Younger employees appear to be especially attuned to this breakdown between talk and action. Those under 40, for instance, are more likely than their older colleagues to be disappointed in their company’s current progress (37% vs. 23%).
Where impact is most felt, seen, and expected
For those part of a company that has already implemented sustainability policies, the most notable impact has been on energy and water conservation, with 91% of respondents citing improvement in these areas. Conservation is perhaps not surprising as an early proof point for a business’s sustainability forays: it is easy to measure water and energy use, and both have drawn even more scrutiny during this difficult economic climate. Beyond energy and water conservation, a similarly high proportion (76%) of respondents believe that sustainability practices have had a positive impact on revenue and cost pressures.
Interestingly, the recent survey suggests that a company’s sustainability policies could even have an impact on the talent it attracts. An impressive 64% of respondents noted that a potential employer’s sustainability efforts would be important or very important to consider when applying to or considering a job offer. The results are even more noteworthy when broken down by region, with 76% of those in EMEA compared to 51% of those from North America pointing toward sustainability efforts as important or very important to consider from a potential employer. Age differences also reveal a shift in attitudes, with 44% of respondents under 40 years of age considering an employer’s sustainability practices very important compared to only 28% of those over 50 years old believing the same.
Blockers and technological triggers
When it comes to current blockers standing in the way of sustainability efforts, respondents were most likely to point to lack of budget (40%) and difficulties identifying technologies that will have a positive impact (33%). There is, however, optimism when looking forward at the role technology can play in advancing sustainability. AI, IoT, and data analytics were frequently cited as catalysts that will help companies move toward meeting Goal 9 of the UN’s SDG (Goal 9: “build resilient infrastructure, remote inclusive and sustainable industrialization and foster innovation”). Indeed, Industrial IoT (38%) and advanced data analytics (37%) were the top two technologies cited as likely to have the largest impact on sustainability over the next 18 months.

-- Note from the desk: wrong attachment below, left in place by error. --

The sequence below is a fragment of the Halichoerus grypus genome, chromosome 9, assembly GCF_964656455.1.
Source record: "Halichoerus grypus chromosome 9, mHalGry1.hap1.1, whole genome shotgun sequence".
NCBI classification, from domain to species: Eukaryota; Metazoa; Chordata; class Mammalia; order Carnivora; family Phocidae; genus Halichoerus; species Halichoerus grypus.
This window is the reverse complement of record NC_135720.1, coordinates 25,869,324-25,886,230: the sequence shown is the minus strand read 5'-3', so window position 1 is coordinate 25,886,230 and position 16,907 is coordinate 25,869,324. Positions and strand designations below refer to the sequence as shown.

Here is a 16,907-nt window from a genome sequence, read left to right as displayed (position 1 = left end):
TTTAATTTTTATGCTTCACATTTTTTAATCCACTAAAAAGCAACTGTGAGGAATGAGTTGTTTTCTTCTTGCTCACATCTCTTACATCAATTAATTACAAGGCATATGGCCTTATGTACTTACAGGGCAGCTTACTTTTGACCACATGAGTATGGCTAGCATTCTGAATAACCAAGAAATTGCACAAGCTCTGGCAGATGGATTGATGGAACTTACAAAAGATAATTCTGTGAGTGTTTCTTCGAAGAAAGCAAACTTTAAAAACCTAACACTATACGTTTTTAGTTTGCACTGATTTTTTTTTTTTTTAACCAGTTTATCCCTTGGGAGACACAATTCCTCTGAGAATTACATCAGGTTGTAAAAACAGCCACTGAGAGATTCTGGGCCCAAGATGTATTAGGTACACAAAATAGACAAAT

The survey results show a clear groundswell of interest in sustainability as a topic that businesses should participate in and benefit from. But translating interest and awareness into concrete policies and clearly defined strategies appears to be proving more elusive, especially for small-sized enterprises. That doesn’t necessarily mean trouble for the future of sustainability practices and business. But it does suggest that we are still in the early stages of seeing sustainability integrated seamlessly into businesses, with future growth and benefits most likely to fall to those companies that can best (pardon the pun) sustain effort, attention, and resources in this still developing landscape.